This reframes the challenge that teachers and schools can and should rise to meet. They should not agonise over how to navigate the treacherous waters of the climate crisis with their students, worrying about whether they are versed enough in social justice issues and the most recent scientific revelations about tipping points and carbon sinks. Rather, their mission is to teach the principles of sustainability that allow humanity to live within its means, and the critical thinking skills required to apply these principles when considering any subject, topic, news story, business, product or political decision.
We know where a lack of sustainable practice leads, because we are living it. What we need is a generation for whom it is second nature to apply the principles of sustainability in all actions and decisions, and to demand the same from their leaders, their employers and the businesses whose products and services they wish to enjoy.
The principles of sustainability do not change, and can be applied in the teaching of every subject, and demonstrated in the policies and practices of the school itself. Schools exist as components of society and are uniquely placed to act as conveners, mobilisers and coordinators of local action for nature and sustainability. The whole-school approach to sustainability in schools as laid out in WWF’s free Education for a Sustainable Planet teacher course (and many others) presents the core components of a whole school approach to sustainability as the 4 C’s:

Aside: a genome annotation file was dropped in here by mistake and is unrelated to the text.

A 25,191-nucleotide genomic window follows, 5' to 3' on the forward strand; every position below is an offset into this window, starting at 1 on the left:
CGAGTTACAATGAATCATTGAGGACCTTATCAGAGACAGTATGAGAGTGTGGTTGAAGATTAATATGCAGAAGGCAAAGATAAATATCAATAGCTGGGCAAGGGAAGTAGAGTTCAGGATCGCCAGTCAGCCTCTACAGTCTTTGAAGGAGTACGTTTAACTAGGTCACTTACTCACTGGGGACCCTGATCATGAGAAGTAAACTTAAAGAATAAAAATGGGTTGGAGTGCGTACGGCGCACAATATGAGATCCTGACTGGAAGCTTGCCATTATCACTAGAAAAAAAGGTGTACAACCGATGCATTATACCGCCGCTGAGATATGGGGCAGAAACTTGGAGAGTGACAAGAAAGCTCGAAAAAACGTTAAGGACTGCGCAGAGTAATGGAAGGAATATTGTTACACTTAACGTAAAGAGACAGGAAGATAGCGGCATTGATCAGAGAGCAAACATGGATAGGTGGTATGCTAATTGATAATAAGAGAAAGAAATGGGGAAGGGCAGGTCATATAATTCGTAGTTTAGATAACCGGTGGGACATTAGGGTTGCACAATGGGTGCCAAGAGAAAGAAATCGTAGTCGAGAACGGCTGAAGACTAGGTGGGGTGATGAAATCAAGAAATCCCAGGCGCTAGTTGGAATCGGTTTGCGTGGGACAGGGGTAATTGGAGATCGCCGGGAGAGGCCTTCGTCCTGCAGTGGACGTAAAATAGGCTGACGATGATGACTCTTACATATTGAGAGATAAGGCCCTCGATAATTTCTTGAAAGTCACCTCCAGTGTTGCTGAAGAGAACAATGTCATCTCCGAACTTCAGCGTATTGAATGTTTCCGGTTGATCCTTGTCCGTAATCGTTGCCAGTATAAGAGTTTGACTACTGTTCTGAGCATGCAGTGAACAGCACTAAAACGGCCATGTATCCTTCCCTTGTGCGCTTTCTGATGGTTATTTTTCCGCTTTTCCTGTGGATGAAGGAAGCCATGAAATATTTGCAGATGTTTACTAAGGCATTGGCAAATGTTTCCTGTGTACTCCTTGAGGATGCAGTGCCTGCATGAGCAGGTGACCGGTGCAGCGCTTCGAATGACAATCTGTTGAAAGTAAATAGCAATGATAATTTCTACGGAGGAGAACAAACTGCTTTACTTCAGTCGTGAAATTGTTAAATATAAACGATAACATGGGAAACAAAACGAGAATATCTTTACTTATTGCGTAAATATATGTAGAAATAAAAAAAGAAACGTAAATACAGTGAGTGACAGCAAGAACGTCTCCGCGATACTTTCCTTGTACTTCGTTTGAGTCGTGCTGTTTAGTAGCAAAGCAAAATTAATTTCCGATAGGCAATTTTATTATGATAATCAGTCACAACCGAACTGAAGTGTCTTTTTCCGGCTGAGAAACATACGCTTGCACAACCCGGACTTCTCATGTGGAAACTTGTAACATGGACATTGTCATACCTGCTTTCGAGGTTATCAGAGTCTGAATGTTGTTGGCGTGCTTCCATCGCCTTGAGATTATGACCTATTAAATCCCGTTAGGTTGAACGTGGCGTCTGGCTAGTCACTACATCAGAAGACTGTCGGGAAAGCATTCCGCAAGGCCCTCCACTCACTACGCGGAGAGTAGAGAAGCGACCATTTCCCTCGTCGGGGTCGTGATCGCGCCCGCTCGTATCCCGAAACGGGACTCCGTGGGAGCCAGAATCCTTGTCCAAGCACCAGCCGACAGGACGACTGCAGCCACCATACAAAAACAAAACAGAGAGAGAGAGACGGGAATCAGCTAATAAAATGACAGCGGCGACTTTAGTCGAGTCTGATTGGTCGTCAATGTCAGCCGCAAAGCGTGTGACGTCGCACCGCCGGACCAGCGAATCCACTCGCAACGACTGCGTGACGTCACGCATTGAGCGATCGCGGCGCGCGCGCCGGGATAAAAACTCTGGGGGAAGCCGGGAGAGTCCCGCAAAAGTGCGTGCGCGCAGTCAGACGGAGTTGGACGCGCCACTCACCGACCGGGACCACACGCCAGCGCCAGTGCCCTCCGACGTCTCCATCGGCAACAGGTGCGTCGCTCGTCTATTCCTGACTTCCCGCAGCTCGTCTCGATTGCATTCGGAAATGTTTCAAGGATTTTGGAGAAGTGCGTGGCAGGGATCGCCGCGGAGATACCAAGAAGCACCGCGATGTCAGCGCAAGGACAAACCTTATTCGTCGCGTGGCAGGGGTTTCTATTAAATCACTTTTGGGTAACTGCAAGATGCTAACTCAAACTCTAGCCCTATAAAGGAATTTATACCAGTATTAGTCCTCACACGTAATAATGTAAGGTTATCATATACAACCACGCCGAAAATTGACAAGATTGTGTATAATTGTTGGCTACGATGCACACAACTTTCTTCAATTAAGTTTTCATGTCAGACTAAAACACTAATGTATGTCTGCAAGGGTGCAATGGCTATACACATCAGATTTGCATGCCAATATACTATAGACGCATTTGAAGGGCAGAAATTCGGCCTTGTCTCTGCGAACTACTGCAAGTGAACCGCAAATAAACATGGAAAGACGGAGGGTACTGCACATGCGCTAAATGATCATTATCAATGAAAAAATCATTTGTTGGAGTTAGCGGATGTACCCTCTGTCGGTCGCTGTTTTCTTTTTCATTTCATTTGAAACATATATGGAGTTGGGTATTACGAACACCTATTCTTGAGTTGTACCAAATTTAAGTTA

There is no more powerful way to learn the importance of nature and sustainability, and to gain confidence in applying that learning in life, than seeing it in action and being involved in the process of identifying and implementing positive changes. For secondary schools and colleges the whole school approach should perhaps comprise 5 Cs, with the addition of Careers. Young people should look towards their future with a clear sense of how they can apply sustainable values in their life beyond education.
The climate crisis has brought the need for sustainability education into fresh focus, however it has also introduced new terms and loaded issues that can distract and confuse those best placed to embed such values into society. The tools and frameworks for teaching sustainability have been around for a long time – and a context of environmental breakdown as a result of unsustainable practice should not cause us to throw these out just so we can be seen to respond more specifically to current concerns.
If we want education to be the vital tool that it can be in shaping a sustainable future, we need the changes in education to themselves be sustainable. Values and skills that were always important, but under prioritised, must be put at the centre in a way that doesn’t feel like a short-term response to a crisis, but a future-proofing of our education system. As educators, therefore, our mission is clear and unchanging. Teach all subjects from a frame of sustainability, and connect education to the real world to allow students to understand the past, engage with the present, and prepare for the future.
Click here for school resources that help you bring climate, sustainability and nature connection into your school >>